I am Bengali. I am a writer.
Being a writer is hard. Being a Bangladeshi writer is even harder. 'Writing is a side business, a hobby; it cannot be a full time job'—that is what most people think in Bangladesh. The term “Professional writer” is still foreign to their ears.
Thus, professional Bengali writers are a rare breed. It is said that the few who tread this path might see the light of success only if they can write with two hands. They must author two to three books a year to survive. Because they must produce publishable prose quickly, they hardly have time for literary efforts. Usually their work falls into the category of 'popular writing.'
Do I want to be a pop writer? No. I want to produce literary works. At the same time, I long to be a full-time professional writer. Is that possible in Bangladesh? Writing in Bengali? Not that I have ever heard of. A day job is a must.
In 2001, I am a twenty-year-old-freshman at the University of Dhaka. I cannot not imagine myself being anything other than a writer. I want it so badly that focusing on studios is a challenge. John Steinbeck never graduated from university. William Faulkner and Ray Bradbury never even attended college. Then why should I take classes when I could be using the time writing? Yet, I decide to knuckle down and do both, complete university studies and write for publication, even if it means lower grades and being published without any payment.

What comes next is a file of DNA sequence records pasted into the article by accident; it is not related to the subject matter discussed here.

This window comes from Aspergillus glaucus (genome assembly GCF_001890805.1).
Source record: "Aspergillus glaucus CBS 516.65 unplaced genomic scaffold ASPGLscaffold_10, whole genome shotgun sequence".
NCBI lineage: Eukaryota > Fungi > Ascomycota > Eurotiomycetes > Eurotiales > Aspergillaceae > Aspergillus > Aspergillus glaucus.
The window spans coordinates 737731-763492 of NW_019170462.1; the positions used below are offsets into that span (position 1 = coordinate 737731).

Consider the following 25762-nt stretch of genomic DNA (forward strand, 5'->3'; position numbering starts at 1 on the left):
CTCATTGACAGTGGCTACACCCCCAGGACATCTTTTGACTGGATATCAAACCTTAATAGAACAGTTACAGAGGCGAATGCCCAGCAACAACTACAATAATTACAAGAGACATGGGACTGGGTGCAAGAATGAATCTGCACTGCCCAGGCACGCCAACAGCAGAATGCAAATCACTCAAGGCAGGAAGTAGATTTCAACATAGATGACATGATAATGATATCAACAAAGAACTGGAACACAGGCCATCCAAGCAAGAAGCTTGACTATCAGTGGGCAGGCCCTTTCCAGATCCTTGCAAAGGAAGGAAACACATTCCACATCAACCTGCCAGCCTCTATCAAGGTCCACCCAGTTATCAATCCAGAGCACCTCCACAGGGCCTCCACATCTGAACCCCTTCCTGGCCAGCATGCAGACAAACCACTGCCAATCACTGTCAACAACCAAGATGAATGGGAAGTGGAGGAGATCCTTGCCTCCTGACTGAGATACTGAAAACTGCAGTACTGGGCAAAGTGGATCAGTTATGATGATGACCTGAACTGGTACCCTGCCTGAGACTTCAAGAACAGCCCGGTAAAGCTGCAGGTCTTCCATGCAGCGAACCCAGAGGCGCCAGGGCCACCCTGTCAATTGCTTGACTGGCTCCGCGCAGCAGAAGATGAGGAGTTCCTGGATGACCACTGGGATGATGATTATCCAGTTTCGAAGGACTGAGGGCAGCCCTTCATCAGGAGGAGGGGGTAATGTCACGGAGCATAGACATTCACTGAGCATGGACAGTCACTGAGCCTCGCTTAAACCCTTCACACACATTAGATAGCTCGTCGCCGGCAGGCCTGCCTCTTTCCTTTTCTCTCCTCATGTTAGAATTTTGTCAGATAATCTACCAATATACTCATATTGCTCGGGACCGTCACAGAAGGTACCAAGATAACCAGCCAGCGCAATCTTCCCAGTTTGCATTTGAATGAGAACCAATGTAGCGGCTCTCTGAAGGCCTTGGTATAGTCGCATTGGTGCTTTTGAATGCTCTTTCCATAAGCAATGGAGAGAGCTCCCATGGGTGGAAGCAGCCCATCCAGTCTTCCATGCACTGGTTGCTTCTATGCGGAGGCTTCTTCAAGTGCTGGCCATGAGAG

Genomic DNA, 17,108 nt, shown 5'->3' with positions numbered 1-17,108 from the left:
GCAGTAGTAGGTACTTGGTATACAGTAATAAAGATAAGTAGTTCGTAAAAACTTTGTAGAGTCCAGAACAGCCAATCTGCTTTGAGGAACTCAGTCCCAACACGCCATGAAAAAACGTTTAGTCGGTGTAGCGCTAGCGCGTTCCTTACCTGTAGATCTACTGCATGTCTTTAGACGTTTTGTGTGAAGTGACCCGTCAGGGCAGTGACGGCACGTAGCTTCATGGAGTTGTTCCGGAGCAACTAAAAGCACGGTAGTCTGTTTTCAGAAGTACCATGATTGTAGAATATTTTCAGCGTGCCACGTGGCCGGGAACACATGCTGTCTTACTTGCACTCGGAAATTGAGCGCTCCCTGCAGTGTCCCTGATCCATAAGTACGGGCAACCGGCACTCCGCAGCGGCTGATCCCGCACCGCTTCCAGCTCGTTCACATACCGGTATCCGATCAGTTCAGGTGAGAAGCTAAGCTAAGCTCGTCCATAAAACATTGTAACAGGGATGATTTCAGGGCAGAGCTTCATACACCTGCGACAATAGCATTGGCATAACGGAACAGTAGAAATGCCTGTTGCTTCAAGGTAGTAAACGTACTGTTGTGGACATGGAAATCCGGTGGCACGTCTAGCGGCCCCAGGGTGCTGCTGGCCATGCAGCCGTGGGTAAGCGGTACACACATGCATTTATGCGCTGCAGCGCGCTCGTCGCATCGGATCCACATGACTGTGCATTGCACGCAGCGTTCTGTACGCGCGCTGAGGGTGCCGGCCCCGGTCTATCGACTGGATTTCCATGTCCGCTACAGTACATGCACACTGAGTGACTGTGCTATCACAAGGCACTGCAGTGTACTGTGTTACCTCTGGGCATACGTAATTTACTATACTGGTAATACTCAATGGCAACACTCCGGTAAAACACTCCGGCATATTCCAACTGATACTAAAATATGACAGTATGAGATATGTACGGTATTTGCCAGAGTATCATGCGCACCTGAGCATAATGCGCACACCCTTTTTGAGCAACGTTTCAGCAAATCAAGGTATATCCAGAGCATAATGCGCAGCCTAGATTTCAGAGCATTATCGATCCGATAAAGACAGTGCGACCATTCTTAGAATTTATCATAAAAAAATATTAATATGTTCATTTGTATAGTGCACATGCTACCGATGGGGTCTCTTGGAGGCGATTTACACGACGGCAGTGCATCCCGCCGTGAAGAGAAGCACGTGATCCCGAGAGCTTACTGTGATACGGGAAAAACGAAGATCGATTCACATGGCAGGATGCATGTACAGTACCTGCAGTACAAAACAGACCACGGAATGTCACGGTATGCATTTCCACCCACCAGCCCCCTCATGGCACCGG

In the final year of my bachelor's when my fellow students have not a second to breathe outside of their studies, I start a serial translation of a novel from English to Bengali. Free of honorarium. Just to see my name every week in a literary page. The reward is worth its weight in gold – even though it means I pass my courses with lousy grades which will forever forbid me from applying for regular jobs.
I take a position in journalism. The pay is miserable, but it is a writing job, after all. My papa steps in, gives the typical Bengali expectations his best shot. ''You want to write, fine,'' he snaps. ''Get a good job. Get filthy rich. Then write in your spare time.''
My papa, like most Bengalis, considers money to be the measure of success. Nonetheless, he is unwilling to belittle my writing habit—a healthy hobby indeed. ''No penny, no dignity,'' he warns. ''You can write whenever you want. But once you are old, you are old. You will be a loser.''
If writing is a losing business, it's fine. I want to be a loser then. I am adamant.
Seasons come and time carries on. I watch my friends grabbing good jobs. Gaining respect. Going abroad. Getting all the fun in life.
I feel depressed.
I think to myself: I need to change my life.
I fly to London.
I survive by doing all kinds of odd and menial jobs. Two years pass. It is early January 2012. I am frustrated. I have suicidal thoughts. Since landing in London, I have written nothing at all. The muse has left me, I begin to believe.
Then one late evening I have a dream. A speck of light in the distance waves at me. The speck becomes a ball of light. The ball of light moves, creeps in. When it is around a corner, it becomes a creature, dressed in black robe, a Black Monk. The only thing visible about him is the blazing light ball—which is his face. As the creature closes in I begin to pant, then I start to scream.
How long did the dream last? I am unsure. I open my eyes to find my flat mate shaking me: Hey, what happened?...It's okay, it's okay… Calm down.